England v Pakistan 2010 Oval Test, day two match report

Bradders writes:

One year on from my wedding, I was again confronted with the prospect of missing more cricket. This year, however, we had decided to have our anniversary in London rather than Ireland, therefore enabling us to go to the Oval for day two of the third Test.

Technically, it was the imbibing of several glasses of wine and Bulmers on the evening of the 18th that allowed me to persuade Pauline that a day at the cricket was not to be missed – but nevertheless, on the morning of the 19th, we set off confidently and willingly to the Oval.

Arriving slightly hungover, we purchased our tickets and then, in swift succession, two litres of water and two large bacon sandwiches. Settling down in our seats we were overjoyed to discover that we were seated in between two very large men who would keep us warm and provide all the necessary padding that the tiny and hard Oval seats are normally lacking.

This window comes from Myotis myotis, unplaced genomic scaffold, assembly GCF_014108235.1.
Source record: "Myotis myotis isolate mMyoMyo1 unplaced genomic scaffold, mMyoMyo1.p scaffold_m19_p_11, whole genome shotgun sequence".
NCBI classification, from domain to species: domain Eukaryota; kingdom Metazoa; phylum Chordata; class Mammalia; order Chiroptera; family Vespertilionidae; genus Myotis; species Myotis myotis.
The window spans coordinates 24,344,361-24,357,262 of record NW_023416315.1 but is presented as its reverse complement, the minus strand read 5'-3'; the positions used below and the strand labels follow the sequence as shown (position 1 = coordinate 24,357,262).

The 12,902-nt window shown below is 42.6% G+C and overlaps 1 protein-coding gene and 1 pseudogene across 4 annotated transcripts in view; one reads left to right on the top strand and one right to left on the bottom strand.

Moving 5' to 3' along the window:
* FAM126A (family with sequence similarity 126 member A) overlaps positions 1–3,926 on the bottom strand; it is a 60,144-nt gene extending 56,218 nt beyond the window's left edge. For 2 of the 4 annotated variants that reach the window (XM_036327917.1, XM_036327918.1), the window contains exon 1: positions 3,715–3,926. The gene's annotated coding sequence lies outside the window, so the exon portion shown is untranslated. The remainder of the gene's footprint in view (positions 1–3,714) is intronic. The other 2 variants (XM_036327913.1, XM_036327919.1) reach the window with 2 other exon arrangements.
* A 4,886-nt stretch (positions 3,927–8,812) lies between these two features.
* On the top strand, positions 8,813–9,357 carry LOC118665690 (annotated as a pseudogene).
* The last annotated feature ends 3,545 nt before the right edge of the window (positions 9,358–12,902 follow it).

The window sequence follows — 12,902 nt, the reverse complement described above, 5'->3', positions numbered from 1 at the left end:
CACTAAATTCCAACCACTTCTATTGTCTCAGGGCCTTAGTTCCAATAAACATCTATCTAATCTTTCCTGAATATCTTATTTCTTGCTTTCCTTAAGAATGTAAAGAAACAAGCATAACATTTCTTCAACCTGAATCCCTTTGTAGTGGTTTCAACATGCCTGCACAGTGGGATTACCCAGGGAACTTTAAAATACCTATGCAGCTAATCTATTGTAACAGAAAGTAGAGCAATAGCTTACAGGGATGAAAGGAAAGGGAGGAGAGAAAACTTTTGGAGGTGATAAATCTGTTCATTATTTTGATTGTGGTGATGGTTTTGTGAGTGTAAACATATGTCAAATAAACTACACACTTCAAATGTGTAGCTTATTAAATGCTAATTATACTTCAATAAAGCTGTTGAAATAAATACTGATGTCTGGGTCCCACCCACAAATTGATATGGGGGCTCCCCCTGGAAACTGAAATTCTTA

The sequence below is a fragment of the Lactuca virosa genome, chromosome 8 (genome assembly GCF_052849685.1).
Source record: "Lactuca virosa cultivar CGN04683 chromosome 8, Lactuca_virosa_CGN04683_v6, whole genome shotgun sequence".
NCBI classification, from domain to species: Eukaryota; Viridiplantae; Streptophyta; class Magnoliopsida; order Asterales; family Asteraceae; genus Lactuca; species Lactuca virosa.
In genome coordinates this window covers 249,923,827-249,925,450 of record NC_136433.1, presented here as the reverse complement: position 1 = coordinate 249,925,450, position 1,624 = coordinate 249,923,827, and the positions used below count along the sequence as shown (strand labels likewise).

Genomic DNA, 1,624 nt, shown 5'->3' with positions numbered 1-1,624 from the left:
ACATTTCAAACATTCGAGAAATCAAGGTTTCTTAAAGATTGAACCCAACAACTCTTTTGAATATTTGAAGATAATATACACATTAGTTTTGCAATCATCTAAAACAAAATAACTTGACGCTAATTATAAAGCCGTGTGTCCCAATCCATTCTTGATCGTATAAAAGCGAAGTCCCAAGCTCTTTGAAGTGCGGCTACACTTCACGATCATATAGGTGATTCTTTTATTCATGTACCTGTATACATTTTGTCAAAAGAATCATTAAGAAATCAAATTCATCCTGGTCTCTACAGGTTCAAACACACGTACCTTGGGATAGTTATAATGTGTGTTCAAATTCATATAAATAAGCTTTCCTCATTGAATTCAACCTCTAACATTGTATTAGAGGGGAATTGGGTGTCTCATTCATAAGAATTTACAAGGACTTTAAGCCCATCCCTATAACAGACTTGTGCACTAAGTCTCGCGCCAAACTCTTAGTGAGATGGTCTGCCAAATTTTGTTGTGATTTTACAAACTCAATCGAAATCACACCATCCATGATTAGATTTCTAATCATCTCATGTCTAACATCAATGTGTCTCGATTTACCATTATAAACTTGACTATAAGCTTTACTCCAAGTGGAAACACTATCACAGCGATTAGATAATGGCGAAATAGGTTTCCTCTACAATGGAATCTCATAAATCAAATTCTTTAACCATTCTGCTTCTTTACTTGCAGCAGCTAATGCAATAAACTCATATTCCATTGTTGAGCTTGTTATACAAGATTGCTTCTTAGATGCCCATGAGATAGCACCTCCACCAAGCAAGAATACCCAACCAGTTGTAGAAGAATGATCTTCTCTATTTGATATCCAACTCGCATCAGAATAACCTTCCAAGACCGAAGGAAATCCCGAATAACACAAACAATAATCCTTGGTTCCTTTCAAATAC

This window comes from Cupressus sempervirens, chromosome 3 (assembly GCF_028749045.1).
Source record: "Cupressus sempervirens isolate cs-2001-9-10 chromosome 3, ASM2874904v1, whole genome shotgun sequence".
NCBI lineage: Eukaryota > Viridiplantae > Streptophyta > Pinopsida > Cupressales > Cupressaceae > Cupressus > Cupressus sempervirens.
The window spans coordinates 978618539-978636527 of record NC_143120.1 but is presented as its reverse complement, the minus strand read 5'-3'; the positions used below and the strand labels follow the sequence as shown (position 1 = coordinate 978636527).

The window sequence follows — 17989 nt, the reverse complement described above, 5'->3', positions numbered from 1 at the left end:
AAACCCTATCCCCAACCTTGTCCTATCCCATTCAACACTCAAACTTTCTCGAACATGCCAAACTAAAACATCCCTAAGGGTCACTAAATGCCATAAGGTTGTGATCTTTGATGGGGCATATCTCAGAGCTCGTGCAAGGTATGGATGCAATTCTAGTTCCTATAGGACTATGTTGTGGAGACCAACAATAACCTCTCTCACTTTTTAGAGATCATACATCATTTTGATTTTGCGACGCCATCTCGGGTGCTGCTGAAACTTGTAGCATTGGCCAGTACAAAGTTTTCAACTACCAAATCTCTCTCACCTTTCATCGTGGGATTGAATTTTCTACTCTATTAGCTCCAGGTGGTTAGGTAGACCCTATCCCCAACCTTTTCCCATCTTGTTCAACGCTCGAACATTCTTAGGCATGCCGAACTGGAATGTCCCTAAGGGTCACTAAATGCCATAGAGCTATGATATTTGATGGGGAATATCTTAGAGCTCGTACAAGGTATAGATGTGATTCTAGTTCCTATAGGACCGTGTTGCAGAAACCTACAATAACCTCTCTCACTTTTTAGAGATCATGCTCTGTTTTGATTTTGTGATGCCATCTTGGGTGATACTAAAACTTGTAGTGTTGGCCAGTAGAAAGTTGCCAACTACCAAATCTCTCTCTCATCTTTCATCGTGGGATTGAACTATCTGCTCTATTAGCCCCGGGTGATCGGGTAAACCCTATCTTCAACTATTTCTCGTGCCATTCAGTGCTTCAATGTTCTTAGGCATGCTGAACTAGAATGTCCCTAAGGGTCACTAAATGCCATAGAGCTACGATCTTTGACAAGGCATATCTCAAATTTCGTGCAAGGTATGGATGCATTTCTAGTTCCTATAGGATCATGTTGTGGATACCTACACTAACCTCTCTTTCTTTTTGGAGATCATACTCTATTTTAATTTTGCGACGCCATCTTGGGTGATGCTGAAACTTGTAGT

Pakistan were batting, but due to the realisation that these two large men were very sweaty and the sun was hot, coupled with the arrival of a stag party of about 20 lads who took up residence in front of us, we didn’t watch much of the match.

Indeed as the lunch interval came around, Pauline turned to me and said “when is something going to happen?” Having explained that this was actually the format for the rest of the day, she subsided into silence only to be reawakened by the delivery of a pint of Pimm’s moments later.

As the day progressed, the stag party got louder discoursing on various topics including:

  • The various ladies that the groom had slept with (few and far between apparently).
  • The unfortunate nature of the best man’s moustache (a very ‘Hitler’ style affair)